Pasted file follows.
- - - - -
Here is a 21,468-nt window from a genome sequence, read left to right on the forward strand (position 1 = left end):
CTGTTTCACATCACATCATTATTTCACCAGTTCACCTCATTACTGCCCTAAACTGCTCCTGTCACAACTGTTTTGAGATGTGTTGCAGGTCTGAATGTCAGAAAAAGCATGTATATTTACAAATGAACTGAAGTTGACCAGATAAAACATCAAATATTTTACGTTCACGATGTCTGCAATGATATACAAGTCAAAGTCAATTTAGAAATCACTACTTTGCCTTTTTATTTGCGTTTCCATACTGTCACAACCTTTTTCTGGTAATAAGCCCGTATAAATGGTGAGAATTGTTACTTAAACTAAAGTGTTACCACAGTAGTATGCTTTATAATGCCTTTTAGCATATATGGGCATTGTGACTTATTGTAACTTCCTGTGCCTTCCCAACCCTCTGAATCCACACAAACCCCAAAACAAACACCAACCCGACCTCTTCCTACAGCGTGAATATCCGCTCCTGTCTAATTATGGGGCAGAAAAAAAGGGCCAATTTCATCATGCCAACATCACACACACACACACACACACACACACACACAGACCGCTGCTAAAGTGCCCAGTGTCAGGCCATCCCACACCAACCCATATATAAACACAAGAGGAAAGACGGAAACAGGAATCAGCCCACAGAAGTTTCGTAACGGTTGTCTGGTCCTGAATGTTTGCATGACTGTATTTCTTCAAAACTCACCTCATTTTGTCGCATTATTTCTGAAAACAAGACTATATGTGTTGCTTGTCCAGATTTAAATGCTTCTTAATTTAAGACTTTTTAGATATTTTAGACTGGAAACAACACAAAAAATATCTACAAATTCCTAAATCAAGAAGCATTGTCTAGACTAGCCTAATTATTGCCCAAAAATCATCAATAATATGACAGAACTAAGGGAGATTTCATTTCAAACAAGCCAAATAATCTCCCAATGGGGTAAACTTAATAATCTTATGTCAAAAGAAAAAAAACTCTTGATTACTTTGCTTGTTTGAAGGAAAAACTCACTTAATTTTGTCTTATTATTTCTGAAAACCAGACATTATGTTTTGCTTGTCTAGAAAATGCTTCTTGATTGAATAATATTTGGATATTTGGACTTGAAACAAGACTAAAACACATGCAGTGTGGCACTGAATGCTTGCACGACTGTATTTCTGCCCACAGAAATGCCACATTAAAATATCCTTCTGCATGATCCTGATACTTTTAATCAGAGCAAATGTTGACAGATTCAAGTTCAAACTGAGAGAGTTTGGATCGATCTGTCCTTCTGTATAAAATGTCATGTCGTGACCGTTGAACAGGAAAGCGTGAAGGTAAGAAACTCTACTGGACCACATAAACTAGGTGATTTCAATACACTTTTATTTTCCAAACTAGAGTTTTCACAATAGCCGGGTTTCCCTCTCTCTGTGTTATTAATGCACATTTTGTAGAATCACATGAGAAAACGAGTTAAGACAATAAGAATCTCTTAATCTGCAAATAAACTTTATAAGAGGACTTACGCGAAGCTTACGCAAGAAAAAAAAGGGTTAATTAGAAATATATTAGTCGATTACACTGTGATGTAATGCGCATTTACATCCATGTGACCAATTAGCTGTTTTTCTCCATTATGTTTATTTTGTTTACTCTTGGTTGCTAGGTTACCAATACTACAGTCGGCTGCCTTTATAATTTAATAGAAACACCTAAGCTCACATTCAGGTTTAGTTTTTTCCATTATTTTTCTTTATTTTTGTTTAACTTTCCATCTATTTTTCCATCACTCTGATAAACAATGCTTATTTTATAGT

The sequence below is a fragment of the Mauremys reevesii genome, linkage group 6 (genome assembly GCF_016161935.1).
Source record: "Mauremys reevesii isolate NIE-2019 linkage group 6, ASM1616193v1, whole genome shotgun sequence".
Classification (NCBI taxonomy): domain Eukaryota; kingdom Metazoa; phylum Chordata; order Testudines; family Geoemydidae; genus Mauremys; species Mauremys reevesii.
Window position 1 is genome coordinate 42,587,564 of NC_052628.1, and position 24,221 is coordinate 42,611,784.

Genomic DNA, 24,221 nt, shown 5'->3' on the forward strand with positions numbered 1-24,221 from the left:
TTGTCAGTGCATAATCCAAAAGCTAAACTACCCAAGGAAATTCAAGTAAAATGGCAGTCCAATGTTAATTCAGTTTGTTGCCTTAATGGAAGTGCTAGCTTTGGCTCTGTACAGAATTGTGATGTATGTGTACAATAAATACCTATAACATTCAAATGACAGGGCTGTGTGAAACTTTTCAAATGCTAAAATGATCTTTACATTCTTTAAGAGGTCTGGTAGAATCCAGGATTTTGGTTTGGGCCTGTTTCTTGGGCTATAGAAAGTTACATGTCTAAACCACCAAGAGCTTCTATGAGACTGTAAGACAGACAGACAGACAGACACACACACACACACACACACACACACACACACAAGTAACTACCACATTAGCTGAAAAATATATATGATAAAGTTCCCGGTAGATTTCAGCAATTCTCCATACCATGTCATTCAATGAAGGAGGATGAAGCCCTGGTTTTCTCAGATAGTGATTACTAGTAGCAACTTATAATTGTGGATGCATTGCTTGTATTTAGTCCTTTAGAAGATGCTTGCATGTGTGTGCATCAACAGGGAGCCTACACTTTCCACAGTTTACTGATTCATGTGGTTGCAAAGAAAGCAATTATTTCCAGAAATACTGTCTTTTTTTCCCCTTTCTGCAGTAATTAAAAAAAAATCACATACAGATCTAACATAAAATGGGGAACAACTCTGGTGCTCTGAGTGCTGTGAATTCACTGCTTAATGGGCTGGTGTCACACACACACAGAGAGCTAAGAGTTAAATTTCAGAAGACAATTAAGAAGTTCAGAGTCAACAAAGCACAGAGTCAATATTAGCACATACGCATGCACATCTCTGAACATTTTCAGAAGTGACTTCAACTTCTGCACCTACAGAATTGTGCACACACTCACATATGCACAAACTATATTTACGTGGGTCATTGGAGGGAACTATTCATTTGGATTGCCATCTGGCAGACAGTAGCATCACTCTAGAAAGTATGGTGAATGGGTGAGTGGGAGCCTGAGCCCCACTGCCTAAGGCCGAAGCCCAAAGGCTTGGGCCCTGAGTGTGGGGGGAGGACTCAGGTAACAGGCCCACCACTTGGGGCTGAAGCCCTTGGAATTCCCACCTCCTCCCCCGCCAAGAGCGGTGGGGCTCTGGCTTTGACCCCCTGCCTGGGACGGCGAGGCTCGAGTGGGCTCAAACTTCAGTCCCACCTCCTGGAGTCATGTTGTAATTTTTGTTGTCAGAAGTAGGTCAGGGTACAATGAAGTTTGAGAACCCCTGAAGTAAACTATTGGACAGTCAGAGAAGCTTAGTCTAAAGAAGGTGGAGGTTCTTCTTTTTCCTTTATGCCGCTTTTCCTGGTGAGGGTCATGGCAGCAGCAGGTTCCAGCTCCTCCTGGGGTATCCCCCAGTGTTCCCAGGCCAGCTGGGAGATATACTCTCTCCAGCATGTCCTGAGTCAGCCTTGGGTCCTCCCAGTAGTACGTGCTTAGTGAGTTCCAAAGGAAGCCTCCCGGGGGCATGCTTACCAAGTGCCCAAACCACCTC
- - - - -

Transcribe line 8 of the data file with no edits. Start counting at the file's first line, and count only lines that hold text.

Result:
TTGTCAGTGCATAATCCAAAAGCTAAACTACCCAAGGAAATTCAAGTAAAATGGCAGTCCAATGTTAATTCAGTTTGTTGCCTTAATGGAAGTGCTAGCTTTGGCTCTGTACAGAATTGTGATGTATGTGTACAATAAATACCTATAACATTCAAATGACAGGGCTGTGTGAAACTTTTCAAATGCTAAAATGATCTTTACATTCTTTAAGAGGTCTGGTAGAATCCAGGATTTTGGTTTGGGCCTGTTTCTTGGGCTATAGAAAGTTACATGTCTAAACCACCAAGAGCTTCTATGAGACTGTAAGACAGACAGACAGACAGACACACACACACACACACACACACACACACACACAAGTAACTACCACATTAGCTGAAAAATATATATGATAAAGTTCCCGGTAGATTTCAGCAATTCTCCATACCATGTCATTCAATGAAGGAGGATGAAGCCCTGGTTTTCTCAGATAGTGATTACTAGTAGCAACTTATAATTGTGGATGCATTGCTTGTATTTAGTCCTTTAGAAGATGCTTGCATGTGTGTGCATCAACAGGGAGCCTACACTTTCCACAGTTTACTGATTCATGTGGTTGCAAAGAAAGCAATTATTTCCAGAAATACTGTCTTTTTTTCCCCTTTCTGCAGTAATTAAAAAAAAATCACATACAGATCTAACATAAAATGGGGAACAACTCTGGTGCTCTGAGTGCTGTGAATTCACTGCTTAATGGGCTGGTGTCACACACACACAGAGAGCTAAGAGTTAAATTTCAGAAGACAATTAAGAAGTTCAGAGTCAACAAAGCACAGAGTCAATATTAGCACATACGCATGCACATCTCTGAACATTTTCAGAAGTGACTTCAACTTCTGCACCTACAGAATTGTGCACACACTCACATATGCACAAACTATATTTACGTGGGTCATTGGAGGGAACTATTCATTTGGATTGCCATCTGGCAGACAGTAGCATCACTCTAGAAAGTATGGTGAATGGGTGAGTGGGAGCCTGAGCCCCACTGCCTAAGGCCGAAGCCCAAAGGCTTGGGCCCTGAGTGTGGGGGGAGGACTCAGGTAACAGGCCCACCACTTGGGGCTGAAGCCCTTGGAATTCCCACCTCCTCCCCCGCCAAGAGCGGTGGGGCTCTGGCTTTGACCCCCTGCCTGGGACGGCGAGGCTCGAGTGGGCTCAAACTTCAGTCCCACCTCCTGGAGTCATGTTGTAATTTTTGTTGTCAGAAGTAGGTCAGGGTACAATGAAGTTTGAGAACCCCTGAAGTAAACTATTGGACAGTCAGAGAAGCTTAGTCTAAAGAAGGTGGAGGTTCTTCTTTTTCCTTTATGCCGCTTTTCCTGGTGAGGGTCATGGCAGCAGCAGGTTCCAGCTCCTCCTGGGGTATCCCCCAGTGTTCCCAGGCCAGCTGGGAGATATACTCTCTCCAGCATGTCCTGAGTCAGCCTTGGGTCCTCCCAGTAGTACGTGCTTAGTGAGTTCCAAAGGAAGCCTCCCGGGGGCATGCTTACCAAGTGCCCAAACCACCTC